Friday, December 20, 2013

Derek Walcott, A Caribbean Poet

“The time will come
when, with elation
you will greet yourself arriving
at your own door, in your own mirror
and each will smile at the other’s welcome,

and say, sit here. Eat.
You will love again the stranger who was your self.
Give wine. Give bread. Give back your heart
to itself, to the stranger who has loved you

all your life, whom you ignored
for another, who knows you by heart.
Take down the love letters from the bookshelf,

the photographs, the desperate notes,
peel your own image from the mirror.
Sit. Feast on your life.”
Derek Walcott
I saw this quotation outside the home of painter Rick Worth who lives where a true Key a West character used to live until she died not so long ago, the noted bottle home of Carolyn Fuller Bottle wall made artist a Key West icon | It occurred to me that there may be some few people who have not read the poetry of Derek Walcott of St Lucia in the West Indies, winner of the 1992 Nobel Prize for Literature..
After The Storm

There are so many islands!
As many islands as the stars at night
on that branched tree from which meteors are shaken
like falling fruit around the schooner Flight.
But things must fall,and so it always was,
on one hand Venus,on the other Mars;
fall,and are one,just as this earth is one
island in archipelagoes of stars.
My first friend was the sea.Now,is my last.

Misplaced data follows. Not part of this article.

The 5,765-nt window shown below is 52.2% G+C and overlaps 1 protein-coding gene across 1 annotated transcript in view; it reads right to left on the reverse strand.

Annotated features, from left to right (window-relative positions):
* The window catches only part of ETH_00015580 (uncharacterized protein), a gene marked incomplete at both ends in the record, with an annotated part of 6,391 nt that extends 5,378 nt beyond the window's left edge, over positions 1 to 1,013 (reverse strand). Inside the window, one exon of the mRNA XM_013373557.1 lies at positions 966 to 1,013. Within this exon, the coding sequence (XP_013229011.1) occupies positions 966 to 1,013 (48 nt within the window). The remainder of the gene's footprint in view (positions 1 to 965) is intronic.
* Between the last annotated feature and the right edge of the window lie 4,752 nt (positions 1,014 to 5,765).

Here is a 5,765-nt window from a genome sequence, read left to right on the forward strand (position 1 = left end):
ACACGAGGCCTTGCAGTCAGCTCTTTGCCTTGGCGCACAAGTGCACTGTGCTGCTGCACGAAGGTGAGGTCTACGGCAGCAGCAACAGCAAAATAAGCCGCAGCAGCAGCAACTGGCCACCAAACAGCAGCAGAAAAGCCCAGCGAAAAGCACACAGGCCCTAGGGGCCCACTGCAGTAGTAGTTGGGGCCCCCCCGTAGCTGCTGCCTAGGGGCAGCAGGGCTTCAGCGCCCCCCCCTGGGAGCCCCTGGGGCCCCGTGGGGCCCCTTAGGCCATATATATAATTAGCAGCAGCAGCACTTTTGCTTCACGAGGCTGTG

I stop talking now.I work,then I read,
cotching under a lantern hooked to the mast.
I try to forget what happiness was,
and when that don't work,I study the stars.
Sometimes is just me,and the soft-scissored foam
as the deck turn white and the moon open
a cloud like a door,and the light over me
is a road in white moonlight taking me home.
Shabine sang to you from the depths of the sea.

So often the Nobel prize for literature seems to reward writers who, as hard as it is to say it, deserve their obscurity. Over the years I have tried to read and thus understand why some few strange names seemed to have been picked as though at random by the Scandinavians... Elias Canetti anyone? Canetti, Man of Mystery | I tried to read Auto da Fé and got nowhere when he got the Nobel in 1981.

But Walcott is an easy poet. I suppose that's no great thing to say about a writer in a world filled with pulp, but his poems inspired by the world he grew up in, is poetry revealing the Caribbean to those of us who have the misfortune to think it is a place that it is not. Yet Walcott is also very much a man of the rest of the world too.

Midsummer, Tobago

Broad sun-stoned beaches. White heat. A green river. A bridge, scorched yellow palms from the summer-sleeping housedrowsing through August. Days I have held, days I have lost, days that outgrow, like daughters,my harbouring arms.